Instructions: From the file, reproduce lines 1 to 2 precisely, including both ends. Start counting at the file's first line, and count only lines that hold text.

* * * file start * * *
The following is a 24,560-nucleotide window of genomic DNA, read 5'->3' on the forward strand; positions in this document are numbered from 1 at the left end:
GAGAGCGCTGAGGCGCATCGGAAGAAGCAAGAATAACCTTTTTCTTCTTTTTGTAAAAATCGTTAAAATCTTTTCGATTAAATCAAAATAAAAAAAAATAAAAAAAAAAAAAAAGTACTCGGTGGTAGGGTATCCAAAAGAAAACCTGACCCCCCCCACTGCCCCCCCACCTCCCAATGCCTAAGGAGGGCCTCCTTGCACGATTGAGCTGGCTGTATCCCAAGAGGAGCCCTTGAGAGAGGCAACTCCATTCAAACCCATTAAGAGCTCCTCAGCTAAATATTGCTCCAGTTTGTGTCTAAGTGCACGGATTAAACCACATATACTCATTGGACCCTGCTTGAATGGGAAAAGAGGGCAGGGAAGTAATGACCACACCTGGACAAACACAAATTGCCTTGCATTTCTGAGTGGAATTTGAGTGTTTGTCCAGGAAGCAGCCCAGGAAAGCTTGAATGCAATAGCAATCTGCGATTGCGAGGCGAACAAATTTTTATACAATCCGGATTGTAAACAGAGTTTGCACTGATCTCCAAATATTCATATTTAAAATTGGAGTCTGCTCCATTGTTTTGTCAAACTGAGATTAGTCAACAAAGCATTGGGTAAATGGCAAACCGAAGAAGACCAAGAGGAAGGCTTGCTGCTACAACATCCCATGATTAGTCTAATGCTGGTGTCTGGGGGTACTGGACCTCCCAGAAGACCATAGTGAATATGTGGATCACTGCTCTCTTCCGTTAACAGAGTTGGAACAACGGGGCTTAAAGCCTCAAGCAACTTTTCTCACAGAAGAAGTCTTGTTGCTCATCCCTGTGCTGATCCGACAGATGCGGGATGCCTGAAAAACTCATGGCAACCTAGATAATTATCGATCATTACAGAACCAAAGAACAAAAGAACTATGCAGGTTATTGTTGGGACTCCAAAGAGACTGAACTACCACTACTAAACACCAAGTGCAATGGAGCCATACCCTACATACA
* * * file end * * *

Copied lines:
The following is a 24,560-nucleotide window of genomic DNA, read 5'->3' on the forward strand; positions in this document are numbered from 1 at the left end:
GAGAGCGCTGAGGCGCATCGGAAGAAGCAAGAATAACCTTTTTCTTCTTTTTGTAAAAATCGTTAAAATCTTTTCGATTAAATCAAAATAAAAAAAAATAAAAAAAAAAAAAAAGTACTCGGTGGTAGGGTATCCAAAAGAAAACCTGACCCCCCCCACTGCCCCCCCACCTCCCAATGCCTAAGGAGGGCCTCCTTGCACGATTGAGCTGGCTGTATCCCAAGAGGAGCCCTTGAGAGAGGCAACTCCATTCAAACCCATTAAGAGCTCCTCAGCTAAATATTGCTCCAGTTTGTGTCTAAGTGCACGGATTAAACCACATATACTCATTGGACCCTGCTTGAATGGGAAAAGAGGGCAGGGAAGTAATGACCACACCTGGACAAACACAAATTGCCTTGCATTTCTGAGTGGAATTTGAGTGTTTGTCCAGGAAGCAGCCCAGGAAAGCTTGAATGCAATAGCAATCTGCGATTGCGAGGCGAACAAATTTTTATACAATCCGGATTGTAAACAGAGTTTGCACTGATCTCCAAATATTCATATTTAAAATTGGAGTCTGCTCCATTGTTTTGTCAAACTGAGATTAGTCAACAAAGCATTGGGTAAATGGCAAACCGAAGAAGACCAAGAGGAAGGCTTGCTGCTACAACATCCCATGATTAGTCTAATGCTGGTGTCTGGGGGTACTGGACCTCCCAGAAGACCATAGTGAATATGTGGATCACTGCTCTCTTCCGTTAACAGAGTTGGAACAACGGGGCTTAAAGCCTCAAGCAACTTTTCTCACAGAAGAAGTCTTGTTGCTCATCCCTGTGCTGATCCGACAGATGCGGGATGCCTGAAAAACTCATGGCAACCTAGATAATTATCGATCATTACAGAACCAAAGAACAAAAGAACTATGCAGGTTATTGTTGGGACTCCAAAGAGACTGAACTACCACTACTAAACACCAAGTGCAATGGAGCCATACCCTACATACA